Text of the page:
Edit article: Optimize endurance training
By Lance Dalleck, M.S. & Len Kravitz, Ph.D



The next article here is somewhat outdated by new developments and insights. Yet placing this article is justified because the subject which is treated clearly explains the principles of training. But the modern insights need to be taken into account. In brief, this involves two points.

  • 1: Lactate is not the cause of the acidosis. Lactate is an important source of energy.
  • 2: The lactate threshold can be replaced by the athlete by the FTP, the Functional Threshold Power, which is much more convenient in practical and financial terms for the athlete.

The article is based on the lactate threshold or the anaerobic threshold as being the best and most consistent predictor of performance in endurance events. Replace the lactate threshold by the FTP and the basic story remains more intact. Two notes:

  1. We now know that the acidosis caused by intense exercise is not caused by an increase in lactate levels (see Article 150). The acidosis is caused by an increase of H + ions or protons, which are released during the hydrolysis of ATP. With increasing acidification lactate levels also increase. As a result, the lactate content remains indirectly a measure of the height of the acidosis. For this reason, the anaerobic threshold may still be used as an initial value in order to establish the level of performance objectively. By means of the lactate curve the exercise intensities of the different levels of exercise are displayed in HF and / or in Watts.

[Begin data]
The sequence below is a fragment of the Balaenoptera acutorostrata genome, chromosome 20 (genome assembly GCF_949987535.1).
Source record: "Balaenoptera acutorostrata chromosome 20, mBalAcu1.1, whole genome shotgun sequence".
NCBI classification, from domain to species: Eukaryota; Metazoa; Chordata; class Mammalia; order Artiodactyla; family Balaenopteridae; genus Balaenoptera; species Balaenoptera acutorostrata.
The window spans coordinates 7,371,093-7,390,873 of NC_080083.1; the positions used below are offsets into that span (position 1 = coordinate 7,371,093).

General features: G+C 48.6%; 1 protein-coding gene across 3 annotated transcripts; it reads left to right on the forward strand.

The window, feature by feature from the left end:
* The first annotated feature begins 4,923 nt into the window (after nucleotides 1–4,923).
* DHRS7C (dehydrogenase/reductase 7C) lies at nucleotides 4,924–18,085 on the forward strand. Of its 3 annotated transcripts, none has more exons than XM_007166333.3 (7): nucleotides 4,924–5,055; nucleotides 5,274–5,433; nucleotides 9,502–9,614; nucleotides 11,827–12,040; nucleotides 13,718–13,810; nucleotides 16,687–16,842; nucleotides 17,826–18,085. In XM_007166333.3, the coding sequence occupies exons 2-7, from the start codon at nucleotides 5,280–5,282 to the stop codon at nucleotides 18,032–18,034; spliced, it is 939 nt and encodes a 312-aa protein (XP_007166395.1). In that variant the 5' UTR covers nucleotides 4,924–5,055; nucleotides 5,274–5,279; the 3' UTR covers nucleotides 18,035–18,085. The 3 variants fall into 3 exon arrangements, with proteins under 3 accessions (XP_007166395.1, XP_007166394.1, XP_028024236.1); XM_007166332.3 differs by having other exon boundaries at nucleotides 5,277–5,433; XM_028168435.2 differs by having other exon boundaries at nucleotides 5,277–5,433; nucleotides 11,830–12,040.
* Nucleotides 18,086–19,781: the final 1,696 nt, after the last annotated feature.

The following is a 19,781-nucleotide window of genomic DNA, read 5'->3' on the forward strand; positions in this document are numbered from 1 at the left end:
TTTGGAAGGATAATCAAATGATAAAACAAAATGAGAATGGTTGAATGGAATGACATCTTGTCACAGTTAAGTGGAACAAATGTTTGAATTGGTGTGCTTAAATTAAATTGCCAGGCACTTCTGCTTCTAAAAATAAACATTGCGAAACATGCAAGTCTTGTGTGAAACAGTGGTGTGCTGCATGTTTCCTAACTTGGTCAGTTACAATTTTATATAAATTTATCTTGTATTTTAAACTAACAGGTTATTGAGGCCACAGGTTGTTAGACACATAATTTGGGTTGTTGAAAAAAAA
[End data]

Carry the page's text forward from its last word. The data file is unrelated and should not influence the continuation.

2. A lactate curve is no longer necessary as the FTP, the functional threshold power, which virtually corresponds to the anaerobic threshold may be performed in an extremely simple manner, bloodless, under sport-specific circumstances by the rider himself. The FTP provides the same information that can be obtained by a lactate test. A lactate test would best be left to professional effort laboratories. But if the athlete has mastered the way of testing and understands how everything works then he will no longer use the expensive time-consuming lactate testing.

The Article


If you want to optimize your endurance training you will discover that the lactate threshold is the best predictor of endurance performance. There is a lot of other terminology that is used for the same physiological event as the lactate threshold. Like the ventilator threshold, anaerobic threshold,

the OBLA = onset blood lactate accumulation and deflection point.